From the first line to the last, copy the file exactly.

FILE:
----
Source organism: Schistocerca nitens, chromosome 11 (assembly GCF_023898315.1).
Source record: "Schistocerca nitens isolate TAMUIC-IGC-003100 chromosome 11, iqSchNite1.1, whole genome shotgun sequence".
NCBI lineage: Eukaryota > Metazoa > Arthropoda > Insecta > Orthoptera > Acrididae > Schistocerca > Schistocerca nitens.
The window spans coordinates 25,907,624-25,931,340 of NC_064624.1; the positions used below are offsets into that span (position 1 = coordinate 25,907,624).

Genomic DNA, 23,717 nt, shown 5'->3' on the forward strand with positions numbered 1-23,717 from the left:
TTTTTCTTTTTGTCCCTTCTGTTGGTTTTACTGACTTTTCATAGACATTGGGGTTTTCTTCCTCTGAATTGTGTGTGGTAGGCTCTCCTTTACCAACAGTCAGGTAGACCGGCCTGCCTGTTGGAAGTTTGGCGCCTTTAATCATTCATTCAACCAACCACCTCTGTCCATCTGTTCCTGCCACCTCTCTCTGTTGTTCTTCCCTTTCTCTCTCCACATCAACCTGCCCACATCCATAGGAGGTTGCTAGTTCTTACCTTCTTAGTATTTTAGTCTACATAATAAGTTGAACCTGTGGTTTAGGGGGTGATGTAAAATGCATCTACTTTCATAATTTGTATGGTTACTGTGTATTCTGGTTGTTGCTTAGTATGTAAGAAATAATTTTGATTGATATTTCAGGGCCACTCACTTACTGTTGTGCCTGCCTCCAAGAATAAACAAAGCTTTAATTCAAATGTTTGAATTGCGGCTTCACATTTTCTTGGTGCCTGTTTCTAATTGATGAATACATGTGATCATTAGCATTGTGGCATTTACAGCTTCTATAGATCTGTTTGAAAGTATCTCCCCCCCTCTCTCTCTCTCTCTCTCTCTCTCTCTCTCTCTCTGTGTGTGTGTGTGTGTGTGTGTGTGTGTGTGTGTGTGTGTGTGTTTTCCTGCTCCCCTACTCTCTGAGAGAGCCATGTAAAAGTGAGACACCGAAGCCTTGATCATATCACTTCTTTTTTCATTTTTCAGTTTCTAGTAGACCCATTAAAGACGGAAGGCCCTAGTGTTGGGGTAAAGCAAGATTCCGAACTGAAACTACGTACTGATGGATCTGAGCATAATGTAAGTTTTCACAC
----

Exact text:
Source organism: Schistocerca nitens, chromosome 11 (assembly GCF_023898315.1).
Source record: "Schistocerca nitens isolate TAMUIC-IGC-003100 chromosome 11, iqSchNite1.1, whole genome shotgun sequence".
NCBI lineage: Eukaryota > Metazoa > Arthropoda > Insecta > Orthoptera > Acrididae > Schistocerca > Schistocerca nitens.
The window spans coordinates 25,907,624-25,931,340 of NC_064624.1; the positions used below are offsets into that span (position 1 = coordinate 25,907,624).

Genomic DNA, 23,717 nt, shown 5'->3' on the forward strand with positions numbered 1-23,717 from the left:
TTTTTCTTTTTGTCCCTTCTGTTGGTTTTACTGACTTTTCATAGACATTGGGGTTTTCTTCCTCTGAATTGTGTGTGGTAGGCTCTCCTTTACCAACAGTCAGGTAGACCGGCCTGCCTGTTGGAAGTTTGGCGCCTTTAATCATTCATTCAACCAACCACCTCTGTCCATCTGTTCCTGCCACCTCTCTCTGTTGTTCTTCCCTTTCTCTCTCCACATCAACCTGCCCACATCCATAGGAGGTTGCTAGTTCTTACCTTCTTAGTATTTTAGTCTACATAATAAGTTGAACCTGTGGTTTAGGGGGTGATGTAAAATGCATCTACTTTCATAATTTGTATGGTTACTGTGTATTCTGGTTGTTGCTTAGTATGTAAGAAATAATTTTGATTGATATTTCAGGGCCACTCACTTACTGTTGTGCCTGCCTCCAAGAATAAACAAAGCTTTAATTCAAATGTTTGAATTGCGGCTTCACATTTTCTTGGTGCCTGTTTCTAATTGATGAATACATGTGATCATTAGCATTGTGGCATTTACAGCTTCTATAGATCTGTTTGAAAGTATCTCCCCCCCTCTCTCTCTCTCTCTCTCTCTCTCTCTCTCTCTCTGTGTGTGTGTGTGTGTGTGTGTGTGTGTGTGTGTGTGTGTGTGTTTTCCTGCTCCCCTACTCTCTGAGAGAGCCATGTAAAAGTGAGACACCGAAGCCTTGATCATATCACTTCTTTTTTCATTTTTCAGTTTCTAGTAGACCCATTAAAGACGGAAGGCCCTAGTGTTGGGGTAAAGCAAGATTCCGAACTGAAACTACGTACTGATGGATCTGAGCATAATGTAAGTTTTCACAC